about protein domains in pfam - (Aug/24/2006 )
Hello to all. I've been following this forum for about a year and got useful answers most of the time, so this is my first post.
I'm new to bioinformatics tools, and I need to find if there is a way to see the smaller/ sub domains in a defined domain in pfam or NCBI's Conserved Domain Database. My entry gives two hexokinase domains as answer but what I want to see is things like Glucose binding domain, ATP binding domain (parts related to phosphate and adenosine). In literature I see everybody gives those domains and I have the main reference paper but I'm sure there is a way to find those domains using the softwares on the pfam, ncbi or somewhere else.
So if anyone can reply and suggest a database (even a help file is useful), method or anything else I will be glad. thanks in advance..
You can try using the following servers to get information on protein families and domains:
1) PRINTS - Protein Motif fingerprint db
2) ProDom - Protein domain db (Automatically generated)
3) Prosite - db of families and domains. Just cut and paste your sequence and you'll get a graphical view of your domain/families. contains 1440 documentation entries that describe 1331 patterns, 4 rules and 644 profiles/matrices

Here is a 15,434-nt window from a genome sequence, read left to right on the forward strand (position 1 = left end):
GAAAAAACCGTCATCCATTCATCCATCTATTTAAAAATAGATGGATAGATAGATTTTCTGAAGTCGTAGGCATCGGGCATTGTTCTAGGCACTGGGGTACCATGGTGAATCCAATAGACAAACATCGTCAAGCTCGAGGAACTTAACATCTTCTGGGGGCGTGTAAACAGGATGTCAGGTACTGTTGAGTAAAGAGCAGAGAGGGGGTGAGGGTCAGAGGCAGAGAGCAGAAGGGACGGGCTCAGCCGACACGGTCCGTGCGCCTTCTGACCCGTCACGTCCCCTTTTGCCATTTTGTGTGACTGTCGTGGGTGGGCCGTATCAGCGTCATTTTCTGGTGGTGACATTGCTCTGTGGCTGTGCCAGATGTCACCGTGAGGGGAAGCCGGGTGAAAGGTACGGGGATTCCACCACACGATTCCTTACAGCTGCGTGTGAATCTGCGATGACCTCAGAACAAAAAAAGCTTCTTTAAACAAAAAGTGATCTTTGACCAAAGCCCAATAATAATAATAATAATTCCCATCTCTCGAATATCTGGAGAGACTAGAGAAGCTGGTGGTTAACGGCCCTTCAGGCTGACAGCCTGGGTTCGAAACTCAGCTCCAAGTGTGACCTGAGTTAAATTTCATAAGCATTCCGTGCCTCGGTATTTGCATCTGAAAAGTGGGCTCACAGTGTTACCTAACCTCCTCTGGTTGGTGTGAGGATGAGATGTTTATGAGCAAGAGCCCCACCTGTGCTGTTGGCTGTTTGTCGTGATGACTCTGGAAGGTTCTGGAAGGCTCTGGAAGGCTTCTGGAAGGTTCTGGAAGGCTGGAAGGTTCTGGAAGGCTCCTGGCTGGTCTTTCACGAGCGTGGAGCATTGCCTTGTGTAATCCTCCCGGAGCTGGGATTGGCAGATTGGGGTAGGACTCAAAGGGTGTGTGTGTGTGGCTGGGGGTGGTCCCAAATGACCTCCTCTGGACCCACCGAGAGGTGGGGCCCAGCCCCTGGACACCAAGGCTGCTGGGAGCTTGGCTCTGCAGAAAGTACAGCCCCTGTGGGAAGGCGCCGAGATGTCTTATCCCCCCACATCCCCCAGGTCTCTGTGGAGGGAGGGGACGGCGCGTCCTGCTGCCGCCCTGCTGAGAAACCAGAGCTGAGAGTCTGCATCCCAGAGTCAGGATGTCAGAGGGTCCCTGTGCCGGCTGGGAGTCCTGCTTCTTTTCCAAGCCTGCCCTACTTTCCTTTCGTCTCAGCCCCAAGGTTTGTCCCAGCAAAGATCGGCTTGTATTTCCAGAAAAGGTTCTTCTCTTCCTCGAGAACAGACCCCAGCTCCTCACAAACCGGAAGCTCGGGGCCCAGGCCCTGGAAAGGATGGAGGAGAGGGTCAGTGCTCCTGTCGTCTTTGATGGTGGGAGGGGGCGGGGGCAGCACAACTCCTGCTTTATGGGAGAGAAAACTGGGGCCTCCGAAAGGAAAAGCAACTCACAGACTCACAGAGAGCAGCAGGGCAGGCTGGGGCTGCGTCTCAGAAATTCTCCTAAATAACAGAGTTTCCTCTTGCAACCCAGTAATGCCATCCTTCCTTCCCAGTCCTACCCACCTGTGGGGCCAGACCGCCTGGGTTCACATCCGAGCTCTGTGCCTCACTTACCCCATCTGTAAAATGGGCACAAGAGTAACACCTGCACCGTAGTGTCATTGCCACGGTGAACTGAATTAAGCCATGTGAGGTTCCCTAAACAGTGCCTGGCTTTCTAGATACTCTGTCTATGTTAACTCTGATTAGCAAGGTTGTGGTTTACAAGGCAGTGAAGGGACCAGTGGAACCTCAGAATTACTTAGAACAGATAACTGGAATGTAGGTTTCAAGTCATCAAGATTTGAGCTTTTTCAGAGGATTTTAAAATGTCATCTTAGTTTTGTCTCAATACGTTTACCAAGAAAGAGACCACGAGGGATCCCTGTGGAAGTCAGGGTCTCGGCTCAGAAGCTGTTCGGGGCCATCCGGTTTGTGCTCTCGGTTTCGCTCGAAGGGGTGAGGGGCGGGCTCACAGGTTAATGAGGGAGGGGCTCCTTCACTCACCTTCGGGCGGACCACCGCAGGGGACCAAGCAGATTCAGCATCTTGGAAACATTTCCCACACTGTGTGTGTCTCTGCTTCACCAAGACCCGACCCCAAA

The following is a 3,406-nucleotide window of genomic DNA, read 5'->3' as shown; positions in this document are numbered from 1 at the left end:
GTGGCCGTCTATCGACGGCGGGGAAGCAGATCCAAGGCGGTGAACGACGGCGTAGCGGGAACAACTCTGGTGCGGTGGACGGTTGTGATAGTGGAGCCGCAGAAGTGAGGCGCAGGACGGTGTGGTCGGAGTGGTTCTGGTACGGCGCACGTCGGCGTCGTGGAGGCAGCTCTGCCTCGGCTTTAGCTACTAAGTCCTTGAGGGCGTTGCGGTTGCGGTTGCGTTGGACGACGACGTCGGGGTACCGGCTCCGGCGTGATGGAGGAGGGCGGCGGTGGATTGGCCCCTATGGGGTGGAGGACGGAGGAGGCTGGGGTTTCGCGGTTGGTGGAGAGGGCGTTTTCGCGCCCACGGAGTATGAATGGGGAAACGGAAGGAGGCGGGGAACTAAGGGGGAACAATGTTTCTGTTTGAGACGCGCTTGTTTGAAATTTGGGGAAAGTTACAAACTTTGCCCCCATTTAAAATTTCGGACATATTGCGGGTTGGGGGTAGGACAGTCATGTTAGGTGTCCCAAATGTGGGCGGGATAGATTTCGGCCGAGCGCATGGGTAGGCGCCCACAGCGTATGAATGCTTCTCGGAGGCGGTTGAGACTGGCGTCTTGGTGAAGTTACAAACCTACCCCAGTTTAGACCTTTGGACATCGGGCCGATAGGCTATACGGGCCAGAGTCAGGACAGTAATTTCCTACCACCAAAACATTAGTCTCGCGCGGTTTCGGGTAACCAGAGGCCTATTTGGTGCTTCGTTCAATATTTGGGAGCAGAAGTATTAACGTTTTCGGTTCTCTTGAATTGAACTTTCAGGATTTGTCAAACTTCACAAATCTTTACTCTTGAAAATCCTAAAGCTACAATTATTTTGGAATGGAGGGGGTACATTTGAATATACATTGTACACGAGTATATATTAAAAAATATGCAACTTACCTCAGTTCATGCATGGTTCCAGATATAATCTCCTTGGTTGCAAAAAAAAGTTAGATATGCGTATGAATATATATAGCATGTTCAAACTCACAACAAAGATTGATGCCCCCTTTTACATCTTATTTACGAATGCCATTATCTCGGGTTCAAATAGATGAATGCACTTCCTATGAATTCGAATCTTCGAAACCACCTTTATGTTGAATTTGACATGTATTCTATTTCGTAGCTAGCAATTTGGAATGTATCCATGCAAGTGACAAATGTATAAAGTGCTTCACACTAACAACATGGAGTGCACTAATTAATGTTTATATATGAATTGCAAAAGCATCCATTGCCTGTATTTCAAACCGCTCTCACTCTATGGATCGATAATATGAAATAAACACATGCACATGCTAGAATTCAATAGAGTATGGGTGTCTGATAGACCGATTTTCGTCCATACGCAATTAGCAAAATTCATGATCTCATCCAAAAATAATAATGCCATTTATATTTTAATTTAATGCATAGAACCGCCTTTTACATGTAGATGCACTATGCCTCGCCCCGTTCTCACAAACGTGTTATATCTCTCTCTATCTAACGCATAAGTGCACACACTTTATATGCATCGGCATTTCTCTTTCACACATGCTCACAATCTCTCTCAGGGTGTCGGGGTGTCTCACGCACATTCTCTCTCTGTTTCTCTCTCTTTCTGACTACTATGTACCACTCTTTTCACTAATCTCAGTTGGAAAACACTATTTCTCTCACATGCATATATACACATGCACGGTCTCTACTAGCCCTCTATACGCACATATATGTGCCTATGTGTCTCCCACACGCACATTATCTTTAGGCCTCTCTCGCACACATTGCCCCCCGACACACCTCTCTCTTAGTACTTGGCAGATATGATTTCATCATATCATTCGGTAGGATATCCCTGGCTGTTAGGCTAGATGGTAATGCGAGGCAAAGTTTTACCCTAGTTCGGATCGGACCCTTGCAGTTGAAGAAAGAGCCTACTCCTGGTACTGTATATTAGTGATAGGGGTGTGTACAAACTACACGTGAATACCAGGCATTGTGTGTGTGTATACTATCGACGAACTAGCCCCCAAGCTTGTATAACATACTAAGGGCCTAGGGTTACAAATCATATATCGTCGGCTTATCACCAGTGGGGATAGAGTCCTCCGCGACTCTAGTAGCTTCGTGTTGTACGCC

4) InterProScan - Scan a sequence against all the motif databases in InterPro
Hope this helps.
Ermm are you sure you are looking at domains? Ot seems to me like you are looking a specific motifs, specific sequence that carry a distinct function, whereas a domain is more of a large structural fragment with a known function(s).
thanks for your replies, I'll try to have a look at the reference databases you (sara) gave..
and (I told you that I'm new to this field, and I may have some confusions about the terms) but, is it correct to say "ATP binding sequence" instead of ATP binding domain? so how should I interpret the result of pfam search when it says "hexokinase domain"? I am searching for some conserved sequences that lead to structural and functional similarities among genes of similar(?) organisms, like if we know the sequence belongign to yeast, than I may look for a similar sequence+structure in another fungi... am I so confused??? thanks..
I was not 'having a go'. From a structural biology point of view a domain is a large structure... have a look at the astral domain database. These domains may carry several distinct functional motifs. Features such as ATP binding have specific sequences maybe something like GGG[L/I]XXX[L/I]GGG (I just made that up so don't have a go at me). So in an ATP binding domain, you will be looking for a specific motif - indeed one of the databases Sara pointed out to you has this information (sorry I can't remember which)
Again, please don't take my post as hostile, I just wanted to clarify what, exactly, you meant.